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Iron Perturbations in Human Non-Alcoholic Fatty Liver Disease (NAFLD): Clinical Relevance and Molecular Mechanisms

AUTHORS

Elmar Aigner 1 , Christian Datz 2 , *

AUTHORS INFORMATION

1 Department of Internal Medicine, General Hospital of Oberndorf, Austria

2 Department of Internal Medicine, General Hospital of Oberndorf, c.datz@kh-obdf.salzburg.at, Austria

How to Cite: Aigner E, Datz C. Iron Perturbations in Human Non-Alcoholic Fatty Liver Disease (NAFLD): Clinical Relevance and Molecular Mechanisms, Hepat Mon. Online ahead of Print ; 8(3):213-220.

ARTICLE INFORMATION

Hepatitis Monthly: 8 (3); 213-220
Article Type: Review Article
Received: March 19, 2007
Accepted: August 18, 2007

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Abstract

Non-alcoholic fatty liver disease (NAFLD) is the hepatic manifestation of the insulin resistance syndrome and thus a frequent cause of elevated liver enzymes. The term "insulin-resistance associated hepatic iron overload syndrome (IR-HIOS)" has been coined to describe the frequent association of hepatic steatosis with increased levels of serum ferritin, normal or slightly elevated transferrin saturation and mild hepatic iron deposition. There is mounting evidence that increased iron stores in insulin resistance are associated with an unfavorable course of the disease and an increased prevalence of associated conditions such as diabetes, hypertension or cardiovascular disease. Iron depletion via phlebotomy has been demonstrated to improve several aspects of the insulin-resistance syndrome. Multiple interactions have been observed between molecules of iron and glucose metabolism. On a molecular level, impaired iron export has been demonstrated to be the principal mechanism of iron accumulation in fatty liver disease. Obesity-related inflammation, low ferroxidase activity associated with low copper bioavailability and decreased expression of the iron export molecule ferroportein have so far been identified as contributors to increased iron accumulation in human NAFLD.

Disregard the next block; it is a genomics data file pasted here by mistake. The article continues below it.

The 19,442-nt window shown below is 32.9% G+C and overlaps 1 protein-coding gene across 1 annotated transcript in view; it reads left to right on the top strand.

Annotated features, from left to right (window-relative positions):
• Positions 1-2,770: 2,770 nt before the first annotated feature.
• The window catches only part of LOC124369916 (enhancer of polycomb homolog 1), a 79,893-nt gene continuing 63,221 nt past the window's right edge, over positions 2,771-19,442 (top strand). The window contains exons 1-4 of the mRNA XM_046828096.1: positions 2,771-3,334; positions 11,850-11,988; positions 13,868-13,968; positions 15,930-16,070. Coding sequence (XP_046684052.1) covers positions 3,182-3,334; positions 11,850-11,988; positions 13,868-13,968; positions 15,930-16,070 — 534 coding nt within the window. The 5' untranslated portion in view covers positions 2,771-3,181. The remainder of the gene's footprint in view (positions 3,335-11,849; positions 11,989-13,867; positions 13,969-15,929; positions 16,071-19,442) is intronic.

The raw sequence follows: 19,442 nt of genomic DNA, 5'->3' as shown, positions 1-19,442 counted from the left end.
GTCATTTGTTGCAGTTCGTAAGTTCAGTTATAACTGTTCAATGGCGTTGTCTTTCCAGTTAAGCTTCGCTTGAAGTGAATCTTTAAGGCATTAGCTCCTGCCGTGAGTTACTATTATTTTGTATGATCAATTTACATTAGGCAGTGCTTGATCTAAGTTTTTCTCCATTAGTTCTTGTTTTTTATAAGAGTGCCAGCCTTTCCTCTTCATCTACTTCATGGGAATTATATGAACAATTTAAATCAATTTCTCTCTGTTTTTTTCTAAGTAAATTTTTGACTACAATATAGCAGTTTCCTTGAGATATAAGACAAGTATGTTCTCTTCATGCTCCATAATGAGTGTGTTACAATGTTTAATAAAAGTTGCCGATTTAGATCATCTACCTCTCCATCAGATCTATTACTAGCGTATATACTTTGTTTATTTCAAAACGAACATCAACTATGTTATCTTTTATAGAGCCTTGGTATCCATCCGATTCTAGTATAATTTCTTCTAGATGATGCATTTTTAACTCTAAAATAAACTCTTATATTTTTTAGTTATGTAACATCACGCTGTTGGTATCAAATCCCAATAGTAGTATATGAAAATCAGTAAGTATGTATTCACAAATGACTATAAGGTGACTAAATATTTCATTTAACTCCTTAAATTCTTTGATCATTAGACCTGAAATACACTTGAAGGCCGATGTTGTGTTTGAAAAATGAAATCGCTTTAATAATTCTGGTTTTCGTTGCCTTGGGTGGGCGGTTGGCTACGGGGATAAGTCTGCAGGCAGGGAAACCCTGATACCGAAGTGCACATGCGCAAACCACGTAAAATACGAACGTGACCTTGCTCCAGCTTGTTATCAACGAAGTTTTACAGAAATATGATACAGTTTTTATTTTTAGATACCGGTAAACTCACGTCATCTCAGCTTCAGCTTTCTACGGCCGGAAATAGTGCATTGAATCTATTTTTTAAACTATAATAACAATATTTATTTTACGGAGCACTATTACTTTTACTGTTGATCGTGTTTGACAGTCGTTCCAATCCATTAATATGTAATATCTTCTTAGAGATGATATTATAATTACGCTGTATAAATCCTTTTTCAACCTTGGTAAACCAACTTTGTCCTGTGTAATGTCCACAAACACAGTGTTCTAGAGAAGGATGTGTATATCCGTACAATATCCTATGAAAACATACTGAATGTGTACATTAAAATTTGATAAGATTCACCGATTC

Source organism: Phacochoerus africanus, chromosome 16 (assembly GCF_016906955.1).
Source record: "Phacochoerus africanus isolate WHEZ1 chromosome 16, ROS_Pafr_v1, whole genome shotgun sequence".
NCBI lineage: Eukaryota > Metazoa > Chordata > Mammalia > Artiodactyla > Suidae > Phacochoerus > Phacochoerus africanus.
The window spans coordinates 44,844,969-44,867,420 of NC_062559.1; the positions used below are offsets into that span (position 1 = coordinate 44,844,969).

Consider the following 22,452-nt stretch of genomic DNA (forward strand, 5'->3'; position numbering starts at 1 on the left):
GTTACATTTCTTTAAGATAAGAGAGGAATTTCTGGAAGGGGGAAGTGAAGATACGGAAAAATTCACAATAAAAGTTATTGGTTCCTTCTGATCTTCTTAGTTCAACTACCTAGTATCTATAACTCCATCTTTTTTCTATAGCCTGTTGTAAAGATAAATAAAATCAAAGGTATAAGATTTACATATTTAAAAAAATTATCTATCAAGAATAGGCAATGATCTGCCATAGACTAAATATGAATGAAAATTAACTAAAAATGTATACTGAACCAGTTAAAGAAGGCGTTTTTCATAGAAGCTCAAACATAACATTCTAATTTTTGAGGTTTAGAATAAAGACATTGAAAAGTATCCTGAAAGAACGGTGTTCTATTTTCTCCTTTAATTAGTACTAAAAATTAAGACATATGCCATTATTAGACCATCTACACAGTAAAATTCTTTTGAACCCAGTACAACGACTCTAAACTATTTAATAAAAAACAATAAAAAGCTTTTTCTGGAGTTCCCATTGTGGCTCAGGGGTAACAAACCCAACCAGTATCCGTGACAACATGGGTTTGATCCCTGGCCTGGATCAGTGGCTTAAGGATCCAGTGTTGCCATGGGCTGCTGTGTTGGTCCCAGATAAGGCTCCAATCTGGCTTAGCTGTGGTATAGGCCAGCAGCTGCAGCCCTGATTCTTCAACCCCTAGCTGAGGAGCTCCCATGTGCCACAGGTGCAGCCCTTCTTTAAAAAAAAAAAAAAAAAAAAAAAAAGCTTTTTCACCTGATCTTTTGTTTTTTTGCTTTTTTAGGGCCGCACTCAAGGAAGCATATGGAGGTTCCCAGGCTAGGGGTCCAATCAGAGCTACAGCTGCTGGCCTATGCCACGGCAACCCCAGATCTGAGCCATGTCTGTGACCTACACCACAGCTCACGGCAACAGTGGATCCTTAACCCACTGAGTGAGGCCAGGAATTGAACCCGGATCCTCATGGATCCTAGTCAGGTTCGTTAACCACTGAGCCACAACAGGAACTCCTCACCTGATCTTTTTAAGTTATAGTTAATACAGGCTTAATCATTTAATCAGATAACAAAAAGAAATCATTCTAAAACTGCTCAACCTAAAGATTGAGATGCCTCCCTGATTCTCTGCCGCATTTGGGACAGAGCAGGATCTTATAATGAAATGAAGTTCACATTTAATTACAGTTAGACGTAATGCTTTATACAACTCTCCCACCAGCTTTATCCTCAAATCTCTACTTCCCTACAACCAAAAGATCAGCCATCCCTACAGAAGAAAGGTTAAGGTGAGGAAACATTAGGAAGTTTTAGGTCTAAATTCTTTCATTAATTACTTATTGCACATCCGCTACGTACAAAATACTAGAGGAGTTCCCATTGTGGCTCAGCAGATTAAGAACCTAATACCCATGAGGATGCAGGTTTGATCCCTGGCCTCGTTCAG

Keywords

Non-Alcoholic Fatty Liver Disease Iron Overload Insulin Resistance

© 0, Author(s). This is an open-access article distributed under the terms of the Creative Commons Attribution-NonCommercial 4.0 International License (http://creativecommons.org/licenses/by-nc/4.0/) which permits copy and redistribute the material just in noncommercial usages, provided the original work is properly cited.

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